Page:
Buyback Offer Draws Criticism
Stifel Nicolaus buyback offer draws criticism
Stifel Nicolaus & Co. offered Wednesday to buy back some of the auction-rate securities it sold to customers before the market for them collapsed in February 2008.
Missouri Secretary of State Robin Carnahan, whose office launched an investigation of Stifel and other firms last summer after receiving complaints about their marketing of the securities, immediately termed the offer inadequate.
Stifel is proposing to buy back from each account whichever is greater - 10 percent or $25,000 of the auction-rate securities it sold to clients. Stifel's chairman and chief executive, Ronald Kruszewski, said that about 1,200 accounts, or less than 1 percent of Stifel's retail client accounts, currently hold the securities and that the offer would provide 100 percent liquidity to about 40 percent of those accounts.
Carnahan, however, called on Stifel to buy back all of the auction-rate securities it sold to its customers.
"After nearly a year, Stifel is finally beginning to address this issue but it is too little too late - too late for those who desperately need their frozen savings," Carnahan said in a statement. "It is time for Stifel to follow the lead of other major investment banks and give their customers the access to their money that was promised."
The other firms investigated by Carnahan's office agreed to large settlements shortly after her office began its investigation. Wachovia Corp. agreed to buy back nearly $9 billion from thousands of investors nationwide, while Kansas City-based Commerce Bank offered to repurchase $545 million in auction-rate securities from as many as 140 customers.
Kruszewski insisted that Stifel would never have sold the securities had major market participants "disclosed to the entire marketplace the material facts known by them."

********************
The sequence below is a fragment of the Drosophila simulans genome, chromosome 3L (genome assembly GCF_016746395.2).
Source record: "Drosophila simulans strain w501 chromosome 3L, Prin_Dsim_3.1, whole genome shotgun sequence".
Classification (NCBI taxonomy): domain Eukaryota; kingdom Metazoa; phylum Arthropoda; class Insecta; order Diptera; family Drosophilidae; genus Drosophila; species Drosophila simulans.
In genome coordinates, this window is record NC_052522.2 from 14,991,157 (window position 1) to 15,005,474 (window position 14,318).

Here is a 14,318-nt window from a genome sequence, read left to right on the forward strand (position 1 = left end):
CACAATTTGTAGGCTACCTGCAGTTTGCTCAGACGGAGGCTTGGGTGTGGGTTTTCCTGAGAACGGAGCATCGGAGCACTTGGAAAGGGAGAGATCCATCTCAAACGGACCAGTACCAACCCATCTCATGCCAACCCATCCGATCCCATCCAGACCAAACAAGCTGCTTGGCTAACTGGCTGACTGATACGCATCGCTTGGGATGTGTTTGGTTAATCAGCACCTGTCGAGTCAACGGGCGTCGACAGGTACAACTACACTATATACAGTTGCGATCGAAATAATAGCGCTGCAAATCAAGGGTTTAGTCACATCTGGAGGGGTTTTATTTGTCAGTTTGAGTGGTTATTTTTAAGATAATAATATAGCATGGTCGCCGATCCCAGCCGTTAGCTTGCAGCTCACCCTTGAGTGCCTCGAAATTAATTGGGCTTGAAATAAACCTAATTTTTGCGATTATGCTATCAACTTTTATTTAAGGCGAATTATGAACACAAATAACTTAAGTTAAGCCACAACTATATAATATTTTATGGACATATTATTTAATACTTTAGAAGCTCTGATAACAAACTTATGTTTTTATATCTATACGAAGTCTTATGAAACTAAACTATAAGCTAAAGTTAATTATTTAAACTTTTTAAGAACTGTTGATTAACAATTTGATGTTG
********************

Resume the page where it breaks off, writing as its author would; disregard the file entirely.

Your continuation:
"While several larger firms have announced more complete repurchase plans, Stifel's lack of knowledge of the impending market collapse is the critical difference that serves as the foundation of Stifel's position, and one that forms the basis of the repurchase plan," he said.
But one lawyer representing investors who sued Stifel last year for allegedly deceiving them about the securities dismissed Stifel's offer and questioned Kruszewski's claim.
"This proposal is plainly inadequate and collusive on its face," said Kansas City attorney Norman Siegel. "... I also question the underlying premise that Stifel was unaware of the market conditions because they were underwriters of these securities."
Auction-rate securities are long-term debt instruments bought and sold at weekly and monthly auctions where new interest or dividend rates are set. The instruments were marketed as alternatives to money-market funds and touted as being safe and liquid.
But in February 2008, the $330 billion auction-rate market collapsed, causing the auctions to fail and banks to turn away customers who sought to cash in their auction-rate investments.
That, in turn, drove up interest rates for auction-rate security issuers such as municipalities and student-loan providers, including Missouri's student loan agency, the Missouri Higher Education Loan Authority.
Siegel said Stifel sold about $225 million in auction-rate securities. Slightly more than half that amount has been repurchased by the securities' issuers, leaving more than $100 million in the hands of customers who, until now, have been unable to cash them in.
By DAN MARGOLIES
The Kansas City Star
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